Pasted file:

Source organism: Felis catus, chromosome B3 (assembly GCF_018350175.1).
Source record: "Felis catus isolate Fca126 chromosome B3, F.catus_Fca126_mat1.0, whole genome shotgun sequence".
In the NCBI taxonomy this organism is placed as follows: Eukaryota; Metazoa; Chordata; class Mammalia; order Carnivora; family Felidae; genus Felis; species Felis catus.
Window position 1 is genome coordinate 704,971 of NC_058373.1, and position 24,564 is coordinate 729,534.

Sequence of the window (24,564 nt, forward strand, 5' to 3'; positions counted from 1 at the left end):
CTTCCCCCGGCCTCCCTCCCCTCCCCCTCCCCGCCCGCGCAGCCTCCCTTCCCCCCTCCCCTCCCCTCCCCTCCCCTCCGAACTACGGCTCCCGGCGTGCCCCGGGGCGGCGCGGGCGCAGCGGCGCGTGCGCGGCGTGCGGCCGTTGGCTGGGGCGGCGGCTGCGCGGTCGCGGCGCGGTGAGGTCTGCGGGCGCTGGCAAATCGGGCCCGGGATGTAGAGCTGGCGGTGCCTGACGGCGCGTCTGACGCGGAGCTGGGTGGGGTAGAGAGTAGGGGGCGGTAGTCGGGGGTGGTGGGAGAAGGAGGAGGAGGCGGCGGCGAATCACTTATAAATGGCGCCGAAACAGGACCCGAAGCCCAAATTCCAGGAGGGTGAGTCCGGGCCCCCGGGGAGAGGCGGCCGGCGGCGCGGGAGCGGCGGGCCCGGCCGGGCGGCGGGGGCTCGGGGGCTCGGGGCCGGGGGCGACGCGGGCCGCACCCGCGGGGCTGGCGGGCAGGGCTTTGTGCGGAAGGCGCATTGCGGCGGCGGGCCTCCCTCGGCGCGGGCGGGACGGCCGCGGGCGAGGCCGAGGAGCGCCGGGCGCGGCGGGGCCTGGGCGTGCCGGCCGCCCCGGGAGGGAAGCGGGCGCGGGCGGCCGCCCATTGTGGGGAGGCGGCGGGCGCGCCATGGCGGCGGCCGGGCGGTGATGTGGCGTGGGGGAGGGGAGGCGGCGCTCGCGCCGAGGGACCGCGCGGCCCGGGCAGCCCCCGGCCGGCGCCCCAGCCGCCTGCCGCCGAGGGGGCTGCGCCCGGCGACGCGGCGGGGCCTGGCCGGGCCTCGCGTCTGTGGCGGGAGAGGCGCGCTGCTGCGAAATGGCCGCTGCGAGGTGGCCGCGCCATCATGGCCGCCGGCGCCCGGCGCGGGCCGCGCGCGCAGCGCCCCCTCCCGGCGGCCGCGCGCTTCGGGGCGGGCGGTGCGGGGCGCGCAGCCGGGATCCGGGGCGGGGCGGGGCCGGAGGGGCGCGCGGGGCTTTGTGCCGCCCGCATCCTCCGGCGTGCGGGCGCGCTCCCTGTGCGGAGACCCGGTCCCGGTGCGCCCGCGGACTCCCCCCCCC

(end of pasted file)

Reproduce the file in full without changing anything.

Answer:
Source organism: Felis catus, chromosome B3 (assembly GCF_018350175.1).
Source record: "Felis catus isolate Fca126 chromosome B3, F.catus_Fca126_mat1.0, whole genome shotgun sequence".
In the NCBI taxonomy this organism is placed as follows: Eukaryota; Metazoa; Chordata; class Mammalia; order Carnivora; family Felidae; genus Felis; species Felis catus.
Window position 1 is genome coordinate 704,971 of NC_058373.1, and position 24,564 is coordinate 729,534.

Sequence of the window (24,564 nt, forward strand, 5' to 3'; positions counted from 1 at the left end):
CTTCCCCCGGCCTCCCTCCCCTCCCCCTCCCCGCCCGCGCAGCCTCCCTTCCCCCCTCCCCTCCCCTCCCCTCCCCTCCGAACTACGGCTCCCGGCGTGCCCCGGGGCGGCGCGGGCGCAGCGGCGCGTGCGCGGCGTGCGGCCGTTGGCTGGGGCGGCGGCTGCGCGGTCGCGGCGCGGTGAGGTCTGCGGGCGCTGGCAAATCGGGCCCGGGATGTAGAGCTGGCGGTGCCTGACGGCGCGTCTGACGCGGAGCTGGGTGGGGTAGAGAGTAGGGGGCGGTAGTCGGGGGTGGTGGGAGAAGGAGGAGGAGGCGGCGGCGAATCACTTATAAATGGCGCCGAAACAGGACCCGAAGCCCAAATTCCAGGAGGGTGAGTCCGGGCCCCCGGGGAGAGGCGGCCGGCGGCGCGGGAGCGGCGGGCCCGGCCGGGCGGCGGGGGCTCGGGGGCTCGGGGCCGGGGGCGACGCGGGCCGCACCCGCGGGGCTGGCGGGCAGGGCTTTGTGCGGAAGGCGCATTGCGGCGGCGGGCCTCCCTCGGCGCGGGCGGGACGGCCGCGGGCGAGGCCGAGGAGCGCCGGGCGCGGCGGGGCCTGGGCGTGCCGGCCGCCCCGGGAGGGAAGCGGGCGCGGGCGGCCGCCCATTGTGGGGAGGCGGCGGGCGCGCCATGGCGGCGGCCGGGCGGTGATGTGGCGTGGGGGAGGGGAGGCGGCGCTCGCGCCGAGGGACCGCGCGGCCCGGGCAGCCCCCGGCCGGCGCCCCAGCCGCCTGCCGCCGAGGGGGCTGCGCCCGGCGACGCGGCGGGGCCTGGCCGGGCCTCGCGTCTGTGGCGGGAGAGGCGCGCTGCTGCGAAATGGCCGCTGCGAGGTGGCCGCGCCATCATGGCCGCCGGCGCCCGGCGCGGGCCGCGCGCGCAGCGCCCCCTCCCGGCGGCCGCGCGCTTCGGGGCGGGCGGTGCGGGGCGCGCAGCCGGGATCCGGGGCGGGGCGGGGCCGGAGGGGCGCGCGGGGCTTTGTGCCGCCCGCATCCTCCGGCGTGCGGGCGCGCTCCCTGTGCGGAGACCCGGTCCCGGTGCGCCCGCGGACTCCCCCCCCC